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Effect of Zinc in Attaching and Effacing E. Coli Infection


Zinc has been shown to reduce the duration and severity of diarrheal diseases in studies of poor children on several continents. Although these beneficial effects of zinc were first attributed to correction of a zinc deficiency in malnourished children, studies have shown beneficial zinc effects even in children with normal serum zinc levels before study. Studies of enteric pathogens in healthy experimental animals and cultured cell assays have also shown protective effects of zinc in non-zinc deficient animals or conditions. <P> In our laboratories we discovered that zinc strongly inhibits the production of several important virulence factors human enteropathogenic E. coli strains in vitro. We then extended those observations to rabbit EPEC strains and found similar results. <P> Rabbits are natural hosts for EPEC infection, so they constitute a good animal model for us to test zinc efficacy in vivo. Now we also have in vitro data showing that zinc also inhibits virulence in Shiga-toxigenic E. coli (STEC, also known as enterohemorrhagic E. coli, or EHEC). In human-derived EPEC, rabbit EPEC, and STEC, zinc decreases the bacterial production of virulence factors, including adhesins, secreted effector proteins and Shiga toxin (Stx).<P> We propose to further examine the effect of zinc on A/E E.coli infections both in vitro and in vivo. There are 3 specific aims:<P> Specific Aim 1: Determine the direct effects of zinc on attaching and effacing E. coli (including EPEC, REPEC and STEC) in vitro under different growth conditions (and in the presence of antibiotics).<P> Specific Aim 2.: To confirm and further define the effects of zinc on A/E E.coli infection in vivo in ligated rabbit ileal loops, and to examine its effect on STEC infections in these loops. <P> Specific Aim 3: Determine if zinc administration in vivo can protect rabbits against orogastric infections with REPEC and STEC. <P> In addition to examining the effects of zinc on clinical disease course and intestinal pathology, we will also examine if zinc can protect against extra-intestinal pathology induced by STEC (especially kidney damage). For these studies we will use a new model of hemorrhagic colitis (HC) and hemolytic uremic syndrome (HUS) which develops in Dutch Belted rabbits challenged with REPEC strains expressing Stx1 or Stx2. <P> PUBLIC HEALTH RELEVANCE: 'Attaching and Effacing E. coli' includes 2 groups of diarrhea-producing E. coli, enteropathogenic E. coli (EPEC) and enterohemorrhagic E. coli (EHEC, also called Shiga toxigenic E. coli, or STEC). EHEC, such as strain O157:H7, has received wide publicity due to foodborne outbreaks. Zinc inhibits the virulence of both of these groups of E. coli, and we wish to study zinc further to see if it could be used as a treatment for these infections.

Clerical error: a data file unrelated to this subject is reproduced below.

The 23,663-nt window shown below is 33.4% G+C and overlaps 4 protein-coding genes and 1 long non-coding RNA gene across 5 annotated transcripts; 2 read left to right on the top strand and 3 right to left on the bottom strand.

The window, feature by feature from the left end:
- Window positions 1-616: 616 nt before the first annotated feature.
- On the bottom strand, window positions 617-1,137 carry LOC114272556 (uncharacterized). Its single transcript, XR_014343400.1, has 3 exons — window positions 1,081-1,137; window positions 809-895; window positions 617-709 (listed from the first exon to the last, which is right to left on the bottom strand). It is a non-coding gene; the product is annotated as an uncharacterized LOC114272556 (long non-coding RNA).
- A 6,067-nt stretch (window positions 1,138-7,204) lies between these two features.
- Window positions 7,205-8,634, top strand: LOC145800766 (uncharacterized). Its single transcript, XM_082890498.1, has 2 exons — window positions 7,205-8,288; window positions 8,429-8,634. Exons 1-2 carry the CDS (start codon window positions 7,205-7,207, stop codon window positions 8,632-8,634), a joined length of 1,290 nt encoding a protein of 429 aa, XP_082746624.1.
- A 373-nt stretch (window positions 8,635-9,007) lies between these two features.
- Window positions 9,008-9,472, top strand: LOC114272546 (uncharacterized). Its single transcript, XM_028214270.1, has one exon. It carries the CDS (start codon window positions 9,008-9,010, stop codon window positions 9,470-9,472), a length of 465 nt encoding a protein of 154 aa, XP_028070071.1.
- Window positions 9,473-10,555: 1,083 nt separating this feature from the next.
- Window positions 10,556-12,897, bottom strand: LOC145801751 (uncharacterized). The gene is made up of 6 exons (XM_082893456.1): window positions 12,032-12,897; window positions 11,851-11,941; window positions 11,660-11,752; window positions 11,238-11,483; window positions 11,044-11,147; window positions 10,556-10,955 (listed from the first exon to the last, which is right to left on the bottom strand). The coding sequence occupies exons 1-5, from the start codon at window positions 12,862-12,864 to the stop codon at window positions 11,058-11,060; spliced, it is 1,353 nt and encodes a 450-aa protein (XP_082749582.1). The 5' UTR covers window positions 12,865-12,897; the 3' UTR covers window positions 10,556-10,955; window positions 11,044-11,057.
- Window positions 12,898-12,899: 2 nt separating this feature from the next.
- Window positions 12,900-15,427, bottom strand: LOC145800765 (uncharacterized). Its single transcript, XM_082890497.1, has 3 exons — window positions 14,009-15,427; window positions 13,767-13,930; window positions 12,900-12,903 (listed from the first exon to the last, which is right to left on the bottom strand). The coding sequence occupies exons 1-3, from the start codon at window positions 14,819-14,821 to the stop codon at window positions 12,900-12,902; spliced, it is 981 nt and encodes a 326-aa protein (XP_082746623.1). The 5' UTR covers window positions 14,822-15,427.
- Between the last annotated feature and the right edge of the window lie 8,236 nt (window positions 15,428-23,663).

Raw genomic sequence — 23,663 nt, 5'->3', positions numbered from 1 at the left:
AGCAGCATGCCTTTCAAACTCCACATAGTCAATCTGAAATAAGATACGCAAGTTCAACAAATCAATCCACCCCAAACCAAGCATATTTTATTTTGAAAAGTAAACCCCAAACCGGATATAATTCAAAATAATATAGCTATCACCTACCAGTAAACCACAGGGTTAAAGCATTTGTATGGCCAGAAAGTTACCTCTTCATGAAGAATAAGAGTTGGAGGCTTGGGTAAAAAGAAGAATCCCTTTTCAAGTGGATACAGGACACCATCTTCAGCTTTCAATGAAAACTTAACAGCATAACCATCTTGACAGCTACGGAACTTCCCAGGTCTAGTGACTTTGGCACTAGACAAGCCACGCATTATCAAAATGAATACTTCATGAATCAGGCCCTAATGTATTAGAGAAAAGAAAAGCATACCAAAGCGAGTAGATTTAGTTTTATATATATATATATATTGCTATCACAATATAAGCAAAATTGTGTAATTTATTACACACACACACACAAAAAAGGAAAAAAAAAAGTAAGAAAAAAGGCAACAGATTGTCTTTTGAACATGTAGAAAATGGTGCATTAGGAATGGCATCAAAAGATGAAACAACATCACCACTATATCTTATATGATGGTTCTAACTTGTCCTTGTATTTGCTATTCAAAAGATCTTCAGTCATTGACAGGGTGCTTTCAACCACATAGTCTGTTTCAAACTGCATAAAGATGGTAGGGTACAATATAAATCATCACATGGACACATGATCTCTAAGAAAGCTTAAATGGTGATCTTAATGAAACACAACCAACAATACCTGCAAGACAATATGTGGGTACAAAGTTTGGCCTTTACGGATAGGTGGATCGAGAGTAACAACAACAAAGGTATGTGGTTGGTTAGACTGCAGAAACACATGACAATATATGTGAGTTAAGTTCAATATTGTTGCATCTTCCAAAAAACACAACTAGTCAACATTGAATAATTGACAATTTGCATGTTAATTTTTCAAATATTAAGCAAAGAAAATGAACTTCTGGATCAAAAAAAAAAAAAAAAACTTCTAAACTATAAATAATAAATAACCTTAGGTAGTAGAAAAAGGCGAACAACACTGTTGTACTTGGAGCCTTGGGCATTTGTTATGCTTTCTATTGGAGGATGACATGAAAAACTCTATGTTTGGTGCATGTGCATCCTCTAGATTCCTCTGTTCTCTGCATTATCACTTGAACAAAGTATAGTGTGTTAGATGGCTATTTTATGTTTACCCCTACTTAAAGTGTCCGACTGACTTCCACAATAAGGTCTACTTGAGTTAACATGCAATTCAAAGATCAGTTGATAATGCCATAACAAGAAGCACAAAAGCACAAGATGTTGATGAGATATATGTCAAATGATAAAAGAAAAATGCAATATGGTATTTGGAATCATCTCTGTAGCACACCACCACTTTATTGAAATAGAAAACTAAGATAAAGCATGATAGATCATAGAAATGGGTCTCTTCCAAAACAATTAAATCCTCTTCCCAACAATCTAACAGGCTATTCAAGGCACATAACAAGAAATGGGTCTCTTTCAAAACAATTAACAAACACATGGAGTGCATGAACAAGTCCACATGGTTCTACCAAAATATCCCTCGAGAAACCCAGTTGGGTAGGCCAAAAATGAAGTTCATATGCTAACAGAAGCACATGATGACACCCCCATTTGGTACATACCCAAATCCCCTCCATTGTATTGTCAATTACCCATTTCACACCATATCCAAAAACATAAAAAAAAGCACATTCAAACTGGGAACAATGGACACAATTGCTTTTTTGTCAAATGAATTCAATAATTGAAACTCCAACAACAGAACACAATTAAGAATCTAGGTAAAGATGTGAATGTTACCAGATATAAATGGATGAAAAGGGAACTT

Crane, John
State University of New York - Buffalo
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